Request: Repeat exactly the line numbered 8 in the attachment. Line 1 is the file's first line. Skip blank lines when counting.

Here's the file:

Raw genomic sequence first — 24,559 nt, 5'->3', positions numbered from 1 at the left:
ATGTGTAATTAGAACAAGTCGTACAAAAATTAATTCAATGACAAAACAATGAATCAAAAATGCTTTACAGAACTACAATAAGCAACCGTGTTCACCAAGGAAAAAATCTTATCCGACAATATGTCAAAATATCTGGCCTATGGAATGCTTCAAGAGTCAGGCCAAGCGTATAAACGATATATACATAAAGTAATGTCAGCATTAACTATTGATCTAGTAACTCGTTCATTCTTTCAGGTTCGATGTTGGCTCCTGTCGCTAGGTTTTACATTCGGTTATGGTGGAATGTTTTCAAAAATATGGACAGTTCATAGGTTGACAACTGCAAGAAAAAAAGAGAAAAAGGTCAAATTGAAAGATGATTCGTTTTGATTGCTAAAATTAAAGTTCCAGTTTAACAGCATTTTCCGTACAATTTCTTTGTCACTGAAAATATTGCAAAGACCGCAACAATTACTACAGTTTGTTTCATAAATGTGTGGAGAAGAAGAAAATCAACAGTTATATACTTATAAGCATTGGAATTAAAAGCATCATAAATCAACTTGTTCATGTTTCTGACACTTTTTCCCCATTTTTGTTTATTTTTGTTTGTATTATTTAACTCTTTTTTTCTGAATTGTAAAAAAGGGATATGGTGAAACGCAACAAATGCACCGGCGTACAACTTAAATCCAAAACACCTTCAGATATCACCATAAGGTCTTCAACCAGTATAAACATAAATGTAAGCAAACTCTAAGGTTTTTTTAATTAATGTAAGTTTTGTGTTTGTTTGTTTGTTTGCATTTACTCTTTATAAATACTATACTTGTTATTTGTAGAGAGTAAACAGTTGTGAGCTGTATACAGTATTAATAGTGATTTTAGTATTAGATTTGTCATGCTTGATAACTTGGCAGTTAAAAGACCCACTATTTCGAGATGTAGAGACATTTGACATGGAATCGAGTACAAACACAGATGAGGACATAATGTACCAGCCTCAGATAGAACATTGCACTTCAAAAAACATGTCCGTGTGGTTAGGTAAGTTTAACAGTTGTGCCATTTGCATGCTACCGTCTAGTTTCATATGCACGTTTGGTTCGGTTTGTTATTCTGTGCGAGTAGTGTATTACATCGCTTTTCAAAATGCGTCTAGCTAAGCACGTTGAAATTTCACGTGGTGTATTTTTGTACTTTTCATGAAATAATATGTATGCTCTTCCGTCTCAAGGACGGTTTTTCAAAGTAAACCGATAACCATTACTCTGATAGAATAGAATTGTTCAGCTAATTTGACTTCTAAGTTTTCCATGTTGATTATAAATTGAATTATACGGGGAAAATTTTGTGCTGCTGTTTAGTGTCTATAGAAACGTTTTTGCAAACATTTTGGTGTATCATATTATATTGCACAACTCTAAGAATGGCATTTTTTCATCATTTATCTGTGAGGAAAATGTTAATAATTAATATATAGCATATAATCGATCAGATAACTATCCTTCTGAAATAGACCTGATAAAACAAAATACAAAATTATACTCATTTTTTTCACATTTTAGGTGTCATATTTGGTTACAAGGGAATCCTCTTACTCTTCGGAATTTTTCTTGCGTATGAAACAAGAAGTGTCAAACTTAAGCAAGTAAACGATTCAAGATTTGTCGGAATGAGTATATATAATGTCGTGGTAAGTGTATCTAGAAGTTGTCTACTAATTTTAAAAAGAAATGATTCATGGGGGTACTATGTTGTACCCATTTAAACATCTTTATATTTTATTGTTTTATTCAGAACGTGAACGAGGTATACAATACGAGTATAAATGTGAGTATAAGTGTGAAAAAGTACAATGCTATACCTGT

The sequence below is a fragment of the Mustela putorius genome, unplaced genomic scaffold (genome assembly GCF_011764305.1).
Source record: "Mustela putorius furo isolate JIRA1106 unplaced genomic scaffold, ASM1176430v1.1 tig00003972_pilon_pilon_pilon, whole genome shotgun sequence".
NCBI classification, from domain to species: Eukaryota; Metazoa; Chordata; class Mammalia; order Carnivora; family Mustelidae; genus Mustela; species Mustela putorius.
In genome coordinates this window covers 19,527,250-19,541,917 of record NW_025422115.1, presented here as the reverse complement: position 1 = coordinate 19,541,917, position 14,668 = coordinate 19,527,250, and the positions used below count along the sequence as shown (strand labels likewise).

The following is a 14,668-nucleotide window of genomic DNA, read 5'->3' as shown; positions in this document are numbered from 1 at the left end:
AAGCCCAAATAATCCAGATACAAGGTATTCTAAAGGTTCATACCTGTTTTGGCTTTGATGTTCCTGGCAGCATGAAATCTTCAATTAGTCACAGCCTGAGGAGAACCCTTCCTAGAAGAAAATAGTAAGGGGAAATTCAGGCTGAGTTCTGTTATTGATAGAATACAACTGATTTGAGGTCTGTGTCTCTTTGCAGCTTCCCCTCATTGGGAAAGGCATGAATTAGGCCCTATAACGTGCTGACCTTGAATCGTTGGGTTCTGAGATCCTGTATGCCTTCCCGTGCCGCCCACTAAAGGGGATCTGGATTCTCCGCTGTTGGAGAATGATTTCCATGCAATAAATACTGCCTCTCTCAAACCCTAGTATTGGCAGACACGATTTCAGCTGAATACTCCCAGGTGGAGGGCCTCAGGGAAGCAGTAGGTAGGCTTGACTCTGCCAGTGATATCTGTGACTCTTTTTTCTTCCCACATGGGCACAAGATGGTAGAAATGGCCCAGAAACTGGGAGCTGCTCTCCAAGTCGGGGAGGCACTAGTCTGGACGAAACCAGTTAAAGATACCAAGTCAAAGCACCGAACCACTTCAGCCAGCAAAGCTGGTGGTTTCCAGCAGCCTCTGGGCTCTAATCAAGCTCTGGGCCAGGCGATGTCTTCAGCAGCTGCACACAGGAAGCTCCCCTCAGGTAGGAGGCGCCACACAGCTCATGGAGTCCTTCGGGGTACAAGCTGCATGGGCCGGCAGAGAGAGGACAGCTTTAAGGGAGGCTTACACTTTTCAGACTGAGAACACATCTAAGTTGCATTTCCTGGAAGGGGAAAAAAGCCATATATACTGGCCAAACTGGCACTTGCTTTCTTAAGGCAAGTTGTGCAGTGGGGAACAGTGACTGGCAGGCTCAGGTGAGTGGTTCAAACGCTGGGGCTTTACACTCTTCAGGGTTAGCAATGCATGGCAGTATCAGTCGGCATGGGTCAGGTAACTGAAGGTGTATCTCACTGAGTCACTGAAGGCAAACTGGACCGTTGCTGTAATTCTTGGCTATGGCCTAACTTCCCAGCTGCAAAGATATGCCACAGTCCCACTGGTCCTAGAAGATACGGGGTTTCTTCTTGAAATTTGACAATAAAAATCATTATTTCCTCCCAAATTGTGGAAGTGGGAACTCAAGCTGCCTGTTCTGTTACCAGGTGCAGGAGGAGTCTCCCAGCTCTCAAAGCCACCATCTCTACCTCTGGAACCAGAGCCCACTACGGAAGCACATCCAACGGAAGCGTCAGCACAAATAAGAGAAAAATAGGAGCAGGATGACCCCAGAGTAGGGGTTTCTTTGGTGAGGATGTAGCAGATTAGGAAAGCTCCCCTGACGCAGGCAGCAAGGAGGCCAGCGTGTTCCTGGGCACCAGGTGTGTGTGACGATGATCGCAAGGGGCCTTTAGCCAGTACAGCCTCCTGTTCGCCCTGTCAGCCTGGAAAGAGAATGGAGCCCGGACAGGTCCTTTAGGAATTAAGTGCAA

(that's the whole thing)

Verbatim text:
AAGCCCAAATAATCCAGATACAAGGTATTCTAAAGGTTCATACCTGTTTTGGCTTTGATGTTCCTGGCAGCATGAAATCTTCAATTAGTCACAGCCTGAGGAGAACCCTTCCTAGAAGAAAATAGTAAGGGGAAATTCAGGCTGAGTTCTGTTATTGATAGAATACAACTGATTTGAGGTCTGTGTCTCTTTGCAGCTTCCCCTCATTGGGAAAGGCATGAATTAGGCCCTATAACGTGCTGACCTTGAATCGTTGGGTTCTGAGATCCTGTATGCCTTCCCGTGCCGCCCACTAAAGGGGATCTGGATTCTCCGCTGTTGGAGAATGATTTCCATGCAATAAATACTGCCTCTCTCAAACCCTAGTATTGGCAGACACGATTTCAGCTGAATACTCCCAGGTGGAGGGCCTCAGGGAAGCAGTAGGTAGGCTTGACTCTGCCAGTGATATCTGTGACTCTTTTTTCTTCCCACATGGGCACAAGATGGTAGAAATGGCCCAGAAACTGGGAGCTGCTCTCCAAGTCGGGGAGGCACTAGTCTGGACGAAACCAGTTAAAGATACCAAGTCAAAGCACCGAACCACTTCAGCCAGCAAAGCTGGTGGTTTCCAGCAGCCTCTGGGCTCTAATCAAGCTCTGGGCCAGGCGATGTCTTCAGCAGCTGCACACAGGAAGCTCCCCTCAGGTAGGAGGCGCCACACAGCTCATGGAGTCCTTCGGGGTACAAGCTGCATGGGCCGGCAGAGAGAGGACAGCTTTAAGGGAGGCTTACACTTTTCAGACTGAGAACACATCTAAGTTGCATTTCCTGGAAGGGGAAAAAAGCCATATATACTGGCCAAACTGGCACTTGCTTTCTTAAGGCAAGTTGTGCAGTGGGGAACAGTGACTGGCAGGCTCAGGTGAGTGGTTCAAACGCTGGGGCTTTACACTCTTCAGGGTTAGCAATGCATGGCAGTATCAGTCGGCATGGGTCAGGTAACTGAAGGTGTATCTCACTGAGTCACTGAAGGCAAACTGGACCGTTGCTGTAATTCTTGGCTATGGCCTAACTTCCCAGCTGCAAAGATATGCCACAGTCCCACTGGTCCTAGAAGATACGGGGTTTCTTCTTGAAATTTGACAATAAAAATCATTATTTCCTCCCAAATTGTGGAAGTGGGAACTCAAGCTGCCTGTTCTGTTACCAGGTGCAGGAGGAGTCTCCCAGCTCTCAAAGCCACCATCTCTACCTCTGGAACCAGAGCCCACTACGGAAGCACATCCAACGGAAGCGTCAGCACAAATAAGAGAAAAATAGGAGCAGGATGACCCCAGAGTAGGGGTTTCTTTGGTGAGGATGTAGCAGATTAGGAAAGCTCCCCTGACGCAGGCAGCAAGGAGGCCAGCGTGTTCCTGGGCACCAGGTGTGTGTGACGATGATCGCAAGGGGCCTTTAGCCAGTACAGCCTCCTGTTCGCCCTGTCAGCCTGGAAAGAGAATGGAGCCCGGACAGGTCCTTTAGGAATTAAGTGCAA